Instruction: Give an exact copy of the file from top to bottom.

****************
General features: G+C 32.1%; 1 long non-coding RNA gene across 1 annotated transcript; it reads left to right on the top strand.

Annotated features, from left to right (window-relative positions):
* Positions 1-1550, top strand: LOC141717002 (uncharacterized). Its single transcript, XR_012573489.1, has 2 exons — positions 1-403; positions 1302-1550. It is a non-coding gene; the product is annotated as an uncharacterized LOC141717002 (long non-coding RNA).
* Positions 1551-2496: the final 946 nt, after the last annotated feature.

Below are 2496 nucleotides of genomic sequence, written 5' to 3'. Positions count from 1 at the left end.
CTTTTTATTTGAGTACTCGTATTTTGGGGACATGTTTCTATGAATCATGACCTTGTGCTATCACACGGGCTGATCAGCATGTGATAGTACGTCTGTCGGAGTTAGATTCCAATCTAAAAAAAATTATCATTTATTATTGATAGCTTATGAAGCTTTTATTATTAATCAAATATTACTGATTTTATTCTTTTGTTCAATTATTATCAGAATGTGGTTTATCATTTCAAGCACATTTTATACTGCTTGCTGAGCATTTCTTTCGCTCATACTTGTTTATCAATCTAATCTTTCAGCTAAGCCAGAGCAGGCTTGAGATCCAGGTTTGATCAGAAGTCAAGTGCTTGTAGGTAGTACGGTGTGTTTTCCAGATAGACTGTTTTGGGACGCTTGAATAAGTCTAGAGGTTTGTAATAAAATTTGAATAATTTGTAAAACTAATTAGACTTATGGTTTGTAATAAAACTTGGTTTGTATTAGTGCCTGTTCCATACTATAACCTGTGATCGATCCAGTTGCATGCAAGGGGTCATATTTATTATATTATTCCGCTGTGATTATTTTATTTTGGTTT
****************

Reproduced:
General features: G+C 32.1%; 1 long non-coding RNA gene across 1 annotated transcript; it reads left to right on the top strand.

Annotated features, from left to right (window-relative positions):
* Positions 1-1550, top strand: LOC141717002 (uncharacterized). Its single transcript, XR_012573489.1, has 2 exons — positions 1-403; positions 1302-1550. It is a non-coding gene; the product is annotated as an uncharacterized LOC141717002 (long non-coding RNA).
* Positions 1551-2496: the final 946 nt, after the last annotated feature.

Below are 2496 nucleotides of genomic sequence, written 5' to 3'. Positions count from 1 at the left end.
CTTTTTATTTGAGTACTCGTATTTTGGGGACATGTTTCTATGAATCATGACCTTGTGCTATCACACGGGCTGATCAGCATGTGATAGTACGTCTGTCGGAGTTAGATTCCAATCTAAAAAAAATTATCATTTATTATTGATAGCTTATGAAGCTTTTATTATTAATCAAATATTACTGATTTTATTCTTTTGTTCAATTATTATCAGAATGTGGTTTATCATTTCAAGCACATTTTATACTGCTTGCTGAGCATTTCTTTCGCTCATACTTGTTTATCAATCTAATCTTTCAGCTAAGCCAGAGCAGGCTTGAGATCCAGGTTTGATCAGAAGTCAAGTGCTTGTAGGTAGTACGGTGTGTTTTCCAGATAGACTGTTTTGGGACGCTTGAATAAGTCTAGAGGTTTGTAATAAAATTTGAATAATTTGTAAAACTAATTAGACTTATGGTTTGTAATAAAACTTGGTTTGTATTAGTGCCTGTTCCATACTATAACCTGTGATCGATCCAGTTGCATGCAAGGGGTCATATTTATTATATTATTCCGCTGTGATTATTTTATTTTGGTTT